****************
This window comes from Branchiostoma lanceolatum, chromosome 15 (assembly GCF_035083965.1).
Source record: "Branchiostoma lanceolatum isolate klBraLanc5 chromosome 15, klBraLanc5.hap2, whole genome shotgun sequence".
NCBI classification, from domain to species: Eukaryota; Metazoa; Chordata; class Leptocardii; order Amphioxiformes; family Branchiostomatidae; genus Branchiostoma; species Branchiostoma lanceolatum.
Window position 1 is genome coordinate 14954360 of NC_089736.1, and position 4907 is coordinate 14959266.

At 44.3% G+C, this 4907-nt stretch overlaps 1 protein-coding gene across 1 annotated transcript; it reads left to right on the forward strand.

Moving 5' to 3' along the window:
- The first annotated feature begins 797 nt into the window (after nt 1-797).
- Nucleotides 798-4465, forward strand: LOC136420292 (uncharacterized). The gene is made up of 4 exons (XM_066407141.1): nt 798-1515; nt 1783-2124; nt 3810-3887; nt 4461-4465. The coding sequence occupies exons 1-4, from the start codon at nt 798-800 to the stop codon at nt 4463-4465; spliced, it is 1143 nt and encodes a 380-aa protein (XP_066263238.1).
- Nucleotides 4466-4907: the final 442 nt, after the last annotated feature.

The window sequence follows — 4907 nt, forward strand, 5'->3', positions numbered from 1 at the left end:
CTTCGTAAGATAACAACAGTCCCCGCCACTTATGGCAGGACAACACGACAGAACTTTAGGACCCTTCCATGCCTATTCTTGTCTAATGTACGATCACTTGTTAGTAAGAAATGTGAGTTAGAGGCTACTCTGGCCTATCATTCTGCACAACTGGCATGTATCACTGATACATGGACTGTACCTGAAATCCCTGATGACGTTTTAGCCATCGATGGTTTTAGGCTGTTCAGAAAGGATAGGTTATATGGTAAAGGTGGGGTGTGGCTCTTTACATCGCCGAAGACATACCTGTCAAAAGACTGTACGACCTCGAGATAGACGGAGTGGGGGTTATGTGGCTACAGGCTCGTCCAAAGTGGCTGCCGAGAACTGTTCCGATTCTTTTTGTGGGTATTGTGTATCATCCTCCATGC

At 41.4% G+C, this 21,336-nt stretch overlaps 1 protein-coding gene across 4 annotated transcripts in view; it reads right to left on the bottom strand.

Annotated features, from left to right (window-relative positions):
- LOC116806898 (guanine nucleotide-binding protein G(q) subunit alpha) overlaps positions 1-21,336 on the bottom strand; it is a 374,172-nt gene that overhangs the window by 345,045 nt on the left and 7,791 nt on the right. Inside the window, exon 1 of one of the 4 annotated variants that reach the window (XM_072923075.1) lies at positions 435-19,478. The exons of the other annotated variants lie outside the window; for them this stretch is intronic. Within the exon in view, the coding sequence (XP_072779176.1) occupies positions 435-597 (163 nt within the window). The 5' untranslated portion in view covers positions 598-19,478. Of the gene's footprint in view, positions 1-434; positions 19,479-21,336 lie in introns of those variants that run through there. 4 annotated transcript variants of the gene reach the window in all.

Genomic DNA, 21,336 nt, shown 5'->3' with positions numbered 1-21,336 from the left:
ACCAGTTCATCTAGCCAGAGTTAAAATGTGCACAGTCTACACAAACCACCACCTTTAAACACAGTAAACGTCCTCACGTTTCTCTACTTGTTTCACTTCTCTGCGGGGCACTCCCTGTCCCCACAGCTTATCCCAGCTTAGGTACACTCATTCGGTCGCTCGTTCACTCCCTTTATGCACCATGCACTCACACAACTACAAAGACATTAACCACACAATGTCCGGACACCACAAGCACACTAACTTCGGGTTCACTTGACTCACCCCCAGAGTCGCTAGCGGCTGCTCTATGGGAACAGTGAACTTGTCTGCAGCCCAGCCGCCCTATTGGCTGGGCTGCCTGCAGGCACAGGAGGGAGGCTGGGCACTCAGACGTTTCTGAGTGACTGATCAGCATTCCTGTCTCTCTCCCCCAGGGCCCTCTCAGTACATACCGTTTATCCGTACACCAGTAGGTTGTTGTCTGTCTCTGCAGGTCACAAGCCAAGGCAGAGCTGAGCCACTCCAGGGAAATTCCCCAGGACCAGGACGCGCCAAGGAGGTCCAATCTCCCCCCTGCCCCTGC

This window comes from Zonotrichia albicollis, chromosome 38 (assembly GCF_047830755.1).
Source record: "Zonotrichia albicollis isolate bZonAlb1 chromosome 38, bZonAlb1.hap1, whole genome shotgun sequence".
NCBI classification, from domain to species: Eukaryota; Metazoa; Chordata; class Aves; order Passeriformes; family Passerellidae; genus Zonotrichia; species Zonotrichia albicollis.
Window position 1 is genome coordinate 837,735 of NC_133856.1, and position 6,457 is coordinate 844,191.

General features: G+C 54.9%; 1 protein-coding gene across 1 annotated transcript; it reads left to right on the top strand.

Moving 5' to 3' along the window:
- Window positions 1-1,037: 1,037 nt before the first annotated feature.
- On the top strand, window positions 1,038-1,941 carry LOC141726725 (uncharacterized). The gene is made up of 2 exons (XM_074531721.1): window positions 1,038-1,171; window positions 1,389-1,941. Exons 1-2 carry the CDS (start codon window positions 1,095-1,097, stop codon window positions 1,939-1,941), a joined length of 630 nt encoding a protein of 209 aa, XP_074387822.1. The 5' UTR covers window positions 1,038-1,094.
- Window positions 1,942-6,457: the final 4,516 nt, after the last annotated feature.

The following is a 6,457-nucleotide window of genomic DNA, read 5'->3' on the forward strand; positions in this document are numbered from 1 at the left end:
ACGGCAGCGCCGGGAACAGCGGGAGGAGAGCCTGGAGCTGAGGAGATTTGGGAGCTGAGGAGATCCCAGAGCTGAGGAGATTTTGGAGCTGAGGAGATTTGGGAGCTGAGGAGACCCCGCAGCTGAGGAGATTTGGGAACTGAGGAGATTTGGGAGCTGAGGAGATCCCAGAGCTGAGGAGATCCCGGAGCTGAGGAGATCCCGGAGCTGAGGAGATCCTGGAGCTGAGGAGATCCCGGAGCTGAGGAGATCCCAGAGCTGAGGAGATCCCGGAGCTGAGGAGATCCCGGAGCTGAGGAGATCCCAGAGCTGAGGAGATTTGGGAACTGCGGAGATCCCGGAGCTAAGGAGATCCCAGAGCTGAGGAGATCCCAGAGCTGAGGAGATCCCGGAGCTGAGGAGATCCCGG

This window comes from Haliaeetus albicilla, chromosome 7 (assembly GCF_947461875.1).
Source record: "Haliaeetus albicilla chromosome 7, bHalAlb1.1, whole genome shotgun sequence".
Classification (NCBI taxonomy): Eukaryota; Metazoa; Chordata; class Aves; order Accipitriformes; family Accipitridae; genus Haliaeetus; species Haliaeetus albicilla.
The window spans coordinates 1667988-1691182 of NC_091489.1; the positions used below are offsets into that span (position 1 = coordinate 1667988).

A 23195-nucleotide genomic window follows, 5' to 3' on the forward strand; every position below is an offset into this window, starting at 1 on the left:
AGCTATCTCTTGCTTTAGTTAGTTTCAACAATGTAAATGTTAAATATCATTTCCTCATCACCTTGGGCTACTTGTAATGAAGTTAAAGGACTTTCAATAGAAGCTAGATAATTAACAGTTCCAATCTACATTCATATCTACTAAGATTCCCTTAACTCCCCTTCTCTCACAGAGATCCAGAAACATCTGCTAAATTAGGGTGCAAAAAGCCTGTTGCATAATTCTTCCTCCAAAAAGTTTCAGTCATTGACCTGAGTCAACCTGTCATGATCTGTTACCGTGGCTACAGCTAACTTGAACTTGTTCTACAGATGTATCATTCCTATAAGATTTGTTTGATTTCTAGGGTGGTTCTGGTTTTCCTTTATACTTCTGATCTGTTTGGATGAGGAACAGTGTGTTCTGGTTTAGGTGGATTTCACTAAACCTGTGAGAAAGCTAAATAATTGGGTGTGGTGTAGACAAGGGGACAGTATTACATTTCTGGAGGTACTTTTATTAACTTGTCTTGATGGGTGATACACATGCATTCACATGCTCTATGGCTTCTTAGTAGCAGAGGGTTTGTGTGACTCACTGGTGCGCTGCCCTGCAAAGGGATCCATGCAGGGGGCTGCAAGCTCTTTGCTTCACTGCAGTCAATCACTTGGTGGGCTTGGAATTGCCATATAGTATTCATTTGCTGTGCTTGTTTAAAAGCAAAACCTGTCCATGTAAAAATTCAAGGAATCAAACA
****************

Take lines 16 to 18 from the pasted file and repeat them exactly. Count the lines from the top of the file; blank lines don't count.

ACCAGTTCATCTAGCCAGAGTTAAAATGTGCACAGTCTACACAAACCACCACCTTTAAACACAGTAAACGTCCTCACGTTTCTCTACTTGTTTCACTTCTCTGCGGGGCACTCCCTGTCCCCACAGCTTATCCCAGCTTAGGTACACTCATTCGGTCGCTCGTTCACTCCCTTTATGCACCATGCACTCACACAACTACAAAGACATTAACCACACAATGTCCGGACACCACAAGCACACTAACTTCGGGTTCACTTGACTCACCCCCAGAGTCGCTAGCGGCTGCTCTATGGGAACAGTGAACTTGTCTGCAGCCCAGCCGCCCTATTGGCTGGGCTGCCTGCAGGCACAGGAGGGAGGCTGGGCACTCAGACGTTTCTGAGTGACTGATCAGCATTCCTGTCTCTCTCCCCCAGGGCCCTCTCAGTACATACCGTTTATCCGTACACCAGTAGGTTGTTGTCTGTCTCTGCAGGTCACAAGCCAAGGCAGAGCTGAGCCACTCCAGGGAAATTCCCCAGGACCAGGACGCGCCAAGGAGGTCCAATCTCCCCCCTGCCCCTGC

This window comes from Zonotrichia albicollis, chromosome 38 (assembly GCF_047830755.1).
Source record: "Zonotrichia albicollis isolate bZonAlb1 chromosome 38, bZonAlb1.hap1, whole genome shotgun sequence".